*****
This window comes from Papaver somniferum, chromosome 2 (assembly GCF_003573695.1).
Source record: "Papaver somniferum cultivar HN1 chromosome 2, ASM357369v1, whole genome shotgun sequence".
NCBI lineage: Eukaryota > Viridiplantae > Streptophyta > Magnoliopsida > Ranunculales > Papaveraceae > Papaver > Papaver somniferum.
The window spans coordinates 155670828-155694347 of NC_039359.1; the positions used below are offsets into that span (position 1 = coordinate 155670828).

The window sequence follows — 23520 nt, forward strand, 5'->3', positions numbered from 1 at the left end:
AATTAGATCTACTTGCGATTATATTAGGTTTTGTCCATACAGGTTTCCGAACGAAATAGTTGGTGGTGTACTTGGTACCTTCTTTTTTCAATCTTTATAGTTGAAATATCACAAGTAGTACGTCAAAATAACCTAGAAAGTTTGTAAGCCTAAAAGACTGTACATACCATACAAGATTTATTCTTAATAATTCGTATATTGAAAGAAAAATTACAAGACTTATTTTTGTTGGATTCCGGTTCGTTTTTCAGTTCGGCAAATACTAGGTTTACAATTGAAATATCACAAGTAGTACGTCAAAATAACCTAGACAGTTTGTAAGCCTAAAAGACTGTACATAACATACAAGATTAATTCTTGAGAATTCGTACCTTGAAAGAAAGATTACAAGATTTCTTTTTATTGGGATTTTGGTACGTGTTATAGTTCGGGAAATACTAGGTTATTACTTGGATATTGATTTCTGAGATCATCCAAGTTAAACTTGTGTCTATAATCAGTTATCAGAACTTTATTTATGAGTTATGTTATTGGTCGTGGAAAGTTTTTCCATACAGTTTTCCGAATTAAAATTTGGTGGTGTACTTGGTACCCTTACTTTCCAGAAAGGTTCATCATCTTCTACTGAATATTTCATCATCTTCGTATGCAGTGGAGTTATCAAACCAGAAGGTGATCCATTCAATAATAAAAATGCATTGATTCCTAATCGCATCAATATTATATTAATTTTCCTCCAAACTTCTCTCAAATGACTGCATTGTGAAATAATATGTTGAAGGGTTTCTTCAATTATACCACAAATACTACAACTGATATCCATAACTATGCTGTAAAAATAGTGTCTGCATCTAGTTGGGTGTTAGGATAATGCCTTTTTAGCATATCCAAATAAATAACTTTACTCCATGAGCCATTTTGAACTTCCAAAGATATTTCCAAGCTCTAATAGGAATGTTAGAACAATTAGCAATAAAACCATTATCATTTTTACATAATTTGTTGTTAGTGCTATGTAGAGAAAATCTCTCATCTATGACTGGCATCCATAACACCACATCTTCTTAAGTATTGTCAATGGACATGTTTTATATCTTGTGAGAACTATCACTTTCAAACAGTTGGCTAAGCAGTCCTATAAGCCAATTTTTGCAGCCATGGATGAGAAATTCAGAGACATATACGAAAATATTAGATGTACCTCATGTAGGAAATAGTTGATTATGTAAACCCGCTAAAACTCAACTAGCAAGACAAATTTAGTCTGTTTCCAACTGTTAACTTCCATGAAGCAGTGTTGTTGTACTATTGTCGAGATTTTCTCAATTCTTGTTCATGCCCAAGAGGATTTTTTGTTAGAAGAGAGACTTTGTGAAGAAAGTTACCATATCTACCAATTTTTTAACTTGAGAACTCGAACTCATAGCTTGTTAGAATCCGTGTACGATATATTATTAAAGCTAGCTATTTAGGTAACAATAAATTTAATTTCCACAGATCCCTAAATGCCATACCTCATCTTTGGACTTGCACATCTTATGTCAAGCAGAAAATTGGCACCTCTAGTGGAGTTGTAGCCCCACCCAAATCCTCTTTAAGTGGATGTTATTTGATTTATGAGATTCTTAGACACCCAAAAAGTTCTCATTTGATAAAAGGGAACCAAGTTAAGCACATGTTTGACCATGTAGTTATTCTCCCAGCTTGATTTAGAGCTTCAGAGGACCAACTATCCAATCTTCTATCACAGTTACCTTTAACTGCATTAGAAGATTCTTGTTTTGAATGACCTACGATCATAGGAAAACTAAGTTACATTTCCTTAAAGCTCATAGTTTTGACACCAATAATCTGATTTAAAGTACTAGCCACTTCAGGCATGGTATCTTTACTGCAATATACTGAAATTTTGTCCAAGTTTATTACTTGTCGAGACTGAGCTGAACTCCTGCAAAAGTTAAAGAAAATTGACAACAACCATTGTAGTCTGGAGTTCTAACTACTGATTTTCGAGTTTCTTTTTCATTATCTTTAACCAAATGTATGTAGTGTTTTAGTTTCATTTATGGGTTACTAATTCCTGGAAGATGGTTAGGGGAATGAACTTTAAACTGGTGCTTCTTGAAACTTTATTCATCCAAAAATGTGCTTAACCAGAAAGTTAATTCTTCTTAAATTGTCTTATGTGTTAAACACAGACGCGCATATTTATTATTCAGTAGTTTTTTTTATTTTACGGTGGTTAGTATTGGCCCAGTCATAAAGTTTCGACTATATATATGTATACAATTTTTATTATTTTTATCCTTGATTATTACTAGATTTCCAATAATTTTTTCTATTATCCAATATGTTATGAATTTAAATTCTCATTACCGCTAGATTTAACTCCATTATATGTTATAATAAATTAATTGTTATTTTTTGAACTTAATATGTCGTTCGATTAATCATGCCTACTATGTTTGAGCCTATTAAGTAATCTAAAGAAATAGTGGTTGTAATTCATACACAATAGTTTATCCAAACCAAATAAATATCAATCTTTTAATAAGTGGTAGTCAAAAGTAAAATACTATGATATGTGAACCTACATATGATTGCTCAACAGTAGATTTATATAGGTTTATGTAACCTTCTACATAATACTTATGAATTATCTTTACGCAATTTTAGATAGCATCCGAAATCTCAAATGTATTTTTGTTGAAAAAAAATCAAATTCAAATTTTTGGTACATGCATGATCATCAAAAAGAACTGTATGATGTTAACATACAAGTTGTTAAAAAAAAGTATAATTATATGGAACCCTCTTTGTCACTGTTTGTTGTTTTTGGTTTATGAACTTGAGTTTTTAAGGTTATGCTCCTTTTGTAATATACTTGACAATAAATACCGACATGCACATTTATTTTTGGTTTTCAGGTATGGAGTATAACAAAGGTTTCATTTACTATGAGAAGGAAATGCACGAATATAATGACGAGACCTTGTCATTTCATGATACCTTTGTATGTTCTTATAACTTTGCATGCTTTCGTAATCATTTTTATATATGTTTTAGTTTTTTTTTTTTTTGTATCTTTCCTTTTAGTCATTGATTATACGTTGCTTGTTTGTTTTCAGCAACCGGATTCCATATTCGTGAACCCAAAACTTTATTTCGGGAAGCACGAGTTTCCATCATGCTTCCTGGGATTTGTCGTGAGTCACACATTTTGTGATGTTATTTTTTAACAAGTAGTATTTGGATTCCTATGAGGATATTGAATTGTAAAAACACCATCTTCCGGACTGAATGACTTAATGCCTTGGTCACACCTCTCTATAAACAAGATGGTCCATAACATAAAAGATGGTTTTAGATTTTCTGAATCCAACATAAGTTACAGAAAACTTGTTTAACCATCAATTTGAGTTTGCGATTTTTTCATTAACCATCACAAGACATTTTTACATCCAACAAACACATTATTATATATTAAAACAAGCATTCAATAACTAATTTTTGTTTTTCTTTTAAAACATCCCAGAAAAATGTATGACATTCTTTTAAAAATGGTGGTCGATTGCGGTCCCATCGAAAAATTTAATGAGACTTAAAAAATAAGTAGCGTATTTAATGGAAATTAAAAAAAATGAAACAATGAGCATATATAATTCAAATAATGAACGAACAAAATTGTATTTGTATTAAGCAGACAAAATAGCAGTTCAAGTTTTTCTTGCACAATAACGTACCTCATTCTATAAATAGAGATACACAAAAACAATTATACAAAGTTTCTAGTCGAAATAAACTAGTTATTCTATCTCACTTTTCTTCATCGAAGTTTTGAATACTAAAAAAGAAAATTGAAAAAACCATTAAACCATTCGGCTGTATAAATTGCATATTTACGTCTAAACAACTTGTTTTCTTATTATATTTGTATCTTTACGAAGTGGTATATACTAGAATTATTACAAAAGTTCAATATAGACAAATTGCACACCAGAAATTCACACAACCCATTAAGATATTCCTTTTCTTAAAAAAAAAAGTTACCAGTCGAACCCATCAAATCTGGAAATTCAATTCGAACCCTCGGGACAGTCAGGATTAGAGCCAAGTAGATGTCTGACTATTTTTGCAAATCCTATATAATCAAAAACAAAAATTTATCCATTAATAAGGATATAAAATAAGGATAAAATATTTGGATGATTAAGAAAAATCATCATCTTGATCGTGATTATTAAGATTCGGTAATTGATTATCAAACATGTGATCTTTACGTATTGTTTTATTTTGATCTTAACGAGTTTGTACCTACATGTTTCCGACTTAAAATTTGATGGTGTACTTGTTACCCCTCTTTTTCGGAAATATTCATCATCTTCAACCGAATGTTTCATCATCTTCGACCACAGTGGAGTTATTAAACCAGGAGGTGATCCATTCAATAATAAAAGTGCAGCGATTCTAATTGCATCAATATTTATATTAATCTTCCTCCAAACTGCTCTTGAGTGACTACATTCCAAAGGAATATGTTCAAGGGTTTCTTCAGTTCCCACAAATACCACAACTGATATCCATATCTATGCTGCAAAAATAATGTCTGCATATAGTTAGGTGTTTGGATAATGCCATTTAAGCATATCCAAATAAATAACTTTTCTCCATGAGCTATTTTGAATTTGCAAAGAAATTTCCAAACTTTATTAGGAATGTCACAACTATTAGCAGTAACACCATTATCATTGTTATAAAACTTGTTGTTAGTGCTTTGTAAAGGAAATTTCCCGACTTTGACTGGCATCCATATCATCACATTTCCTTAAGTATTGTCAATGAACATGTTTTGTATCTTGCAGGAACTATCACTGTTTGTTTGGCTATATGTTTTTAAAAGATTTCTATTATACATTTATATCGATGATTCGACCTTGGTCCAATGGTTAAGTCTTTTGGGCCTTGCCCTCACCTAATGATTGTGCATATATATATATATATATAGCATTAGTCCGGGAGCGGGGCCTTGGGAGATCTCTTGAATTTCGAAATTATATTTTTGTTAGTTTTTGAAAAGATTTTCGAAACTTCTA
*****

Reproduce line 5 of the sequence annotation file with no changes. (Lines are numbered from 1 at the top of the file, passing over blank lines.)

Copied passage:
The window sequence follows — 23520 nt, forward strand, 5'->3', positions numbered from 1 at the left end: